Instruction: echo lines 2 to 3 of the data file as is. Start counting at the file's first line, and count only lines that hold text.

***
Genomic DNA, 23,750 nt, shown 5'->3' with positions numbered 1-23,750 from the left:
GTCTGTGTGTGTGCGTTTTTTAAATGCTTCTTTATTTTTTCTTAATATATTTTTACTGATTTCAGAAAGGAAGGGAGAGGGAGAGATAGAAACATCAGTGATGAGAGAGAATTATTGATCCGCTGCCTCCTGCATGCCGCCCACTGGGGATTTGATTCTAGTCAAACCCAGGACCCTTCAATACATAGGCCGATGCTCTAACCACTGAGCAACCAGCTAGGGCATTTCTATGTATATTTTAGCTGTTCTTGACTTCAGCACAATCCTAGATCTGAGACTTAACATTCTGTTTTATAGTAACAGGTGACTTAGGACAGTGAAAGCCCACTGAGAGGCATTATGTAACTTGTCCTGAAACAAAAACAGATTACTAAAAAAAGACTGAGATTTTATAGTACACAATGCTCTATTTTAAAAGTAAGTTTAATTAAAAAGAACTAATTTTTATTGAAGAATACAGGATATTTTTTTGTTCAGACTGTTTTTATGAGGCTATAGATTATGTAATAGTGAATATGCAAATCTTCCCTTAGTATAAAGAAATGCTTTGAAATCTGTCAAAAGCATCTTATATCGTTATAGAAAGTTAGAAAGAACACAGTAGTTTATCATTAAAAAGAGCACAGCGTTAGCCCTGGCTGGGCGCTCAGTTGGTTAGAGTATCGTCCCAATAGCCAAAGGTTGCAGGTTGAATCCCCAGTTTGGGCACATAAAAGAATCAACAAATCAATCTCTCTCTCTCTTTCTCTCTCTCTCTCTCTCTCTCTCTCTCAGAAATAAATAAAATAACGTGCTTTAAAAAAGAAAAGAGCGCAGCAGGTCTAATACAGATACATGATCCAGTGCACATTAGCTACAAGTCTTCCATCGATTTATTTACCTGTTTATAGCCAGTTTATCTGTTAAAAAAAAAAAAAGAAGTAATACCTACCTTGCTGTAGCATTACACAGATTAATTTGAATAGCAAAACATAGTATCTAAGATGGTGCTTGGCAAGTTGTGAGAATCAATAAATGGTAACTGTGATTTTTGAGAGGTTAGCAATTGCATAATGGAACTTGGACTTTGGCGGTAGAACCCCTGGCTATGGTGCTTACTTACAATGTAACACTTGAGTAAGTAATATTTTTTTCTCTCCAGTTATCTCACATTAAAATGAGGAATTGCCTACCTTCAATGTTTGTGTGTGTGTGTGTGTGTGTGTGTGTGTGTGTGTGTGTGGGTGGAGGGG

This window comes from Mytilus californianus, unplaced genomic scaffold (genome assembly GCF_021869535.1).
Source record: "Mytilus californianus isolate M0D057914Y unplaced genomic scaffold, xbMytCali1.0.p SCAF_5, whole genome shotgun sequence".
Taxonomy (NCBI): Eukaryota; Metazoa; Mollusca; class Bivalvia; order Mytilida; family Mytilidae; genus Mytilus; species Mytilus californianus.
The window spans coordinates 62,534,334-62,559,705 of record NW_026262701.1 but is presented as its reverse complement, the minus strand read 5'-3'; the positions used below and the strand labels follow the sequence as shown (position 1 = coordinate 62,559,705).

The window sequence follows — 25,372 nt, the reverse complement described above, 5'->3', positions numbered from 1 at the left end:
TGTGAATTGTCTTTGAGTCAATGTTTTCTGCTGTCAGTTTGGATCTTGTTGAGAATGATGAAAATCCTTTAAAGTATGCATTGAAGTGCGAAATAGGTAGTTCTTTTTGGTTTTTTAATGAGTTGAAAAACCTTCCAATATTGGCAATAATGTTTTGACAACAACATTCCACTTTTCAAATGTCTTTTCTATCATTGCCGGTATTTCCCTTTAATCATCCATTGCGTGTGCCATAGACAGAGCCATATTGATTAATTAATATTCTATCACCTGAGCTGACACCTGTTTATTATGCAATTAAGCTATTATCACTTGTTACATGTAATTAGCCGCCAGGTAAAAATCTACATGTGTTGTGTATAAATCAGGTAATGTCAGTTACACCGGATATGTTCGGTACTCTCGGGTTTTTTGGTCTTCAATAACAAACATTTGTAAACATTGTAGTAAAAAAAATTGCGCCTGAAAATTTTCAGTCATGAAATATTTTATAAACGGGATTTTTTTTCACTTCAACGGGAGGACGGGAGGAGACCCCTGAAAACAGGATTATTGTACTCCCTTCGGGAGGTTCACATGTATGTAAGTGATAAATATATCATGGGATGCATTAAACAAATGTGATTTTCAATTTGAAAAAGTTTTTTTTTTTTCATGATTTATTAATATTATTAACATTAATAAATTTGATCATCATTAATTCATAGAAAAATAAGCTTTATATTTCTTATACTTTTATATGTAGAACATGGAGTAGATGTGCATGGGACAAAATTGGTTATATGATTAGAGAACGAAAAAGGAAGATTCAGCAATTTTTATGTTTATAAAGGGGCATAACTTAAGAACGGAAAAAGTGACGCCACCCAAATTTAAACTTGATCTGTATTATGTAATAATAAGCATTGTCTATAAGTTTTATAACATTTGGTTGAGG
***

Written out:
GTCTGTGTGTGTGCGTTTTTTAAATGCTTCTTTATTTTTTCTTAATATATTTTTACTGATTTCAGAAAGGAAGGGAGAGGGAGAGATAGAAACATCAGTGATGAGAGAGAATTATTGATCCGCTGCCTCCTGCATGCCGCCCACTGGGGATTTGATTCTAGTCAAACCCAGGACCCTTCAATACATAGGCCGATGCTCTAACCACTGAGCAACCAGCTAGGGCATTTCTATGTATATTTTAGCTGTTCTTGACTTCAGCACAATCCTAGATCTGAGACTTAACATTCTGTTTTATAGTAACAGGTGACTTAGGACAGTGAAAGCCCACTGAGAGGCATTATGTAACTTGTCCTGAAACAAAAACAGATTACTAAAAAAAGACTGAGATTTTATAGTACACAATGCTCTATTTTAAAAGTAAGTTTAATTAAAAAGAACTAATTTTTATTGAAGAATACAGGATATTTTTTTGTTCAGACTGTTTTTATGAGGCTATAGATTATGTAATAGTGAATATGCAAATCTTCCCTTAGTATAAAGAAATGCTTTGAAATCTGTCAAAAGCATCTTATATCGTTATAGAAAGTTAGAAAGAACACAGTAGTTTATCATTAAAAAGAGCACAGCGTTAGCCCTGGCTGGGCGCTCAGTTGGTTAGAGTATCGTCCCAATAGCCAAAGGTTGCAGGTTGAATCCCCAGTTTGGGCACATAAAAGAATCAACAAATCAATCTCTCTCTCTCTTTCTCTCTCTCTCTCTCTCTCTCTCTCTCAGAAATAAATAAAATAACGTGCTTTAAAAAAGAAAAGAGCGCAGCAGGTCTAATACAGATACATGATCCAGTGCACATTAGCTACAAGTCTTCCATCGATTTATTTACCTGTTTATAGCCAGTTTATCTGTTAAAAAAAAAAAAAGAAGTAATACCTACCTTGCTGTAGCATTACACAGATTAATTTGAATAGCAAAACATAGTATCTAAGATGGTGCTTGGCAAGTTGTGAGAATCAATAAATGGTAACTGTGATTTTTGAGAGGTTAGCAATTGCATAATGGAACTTGGACTTTGGCGGTAGAACCCCTGGCTATGGTGCTTACTTACAATGTAACACTTGAGTAAGTAATATTTTTTTCTCTCCAGTTATCTCACATTAAAATGAGGAATTGCCTACCTTCAATGTTTGTGTGTGTGTGTGTGTGTGTGTGTGTGTGTGTGTGTGTGGGTGGAGGGG

This window comes from Mytilus californianus, unplaced genomic scaffold (genome assembly GCF_021869535.1).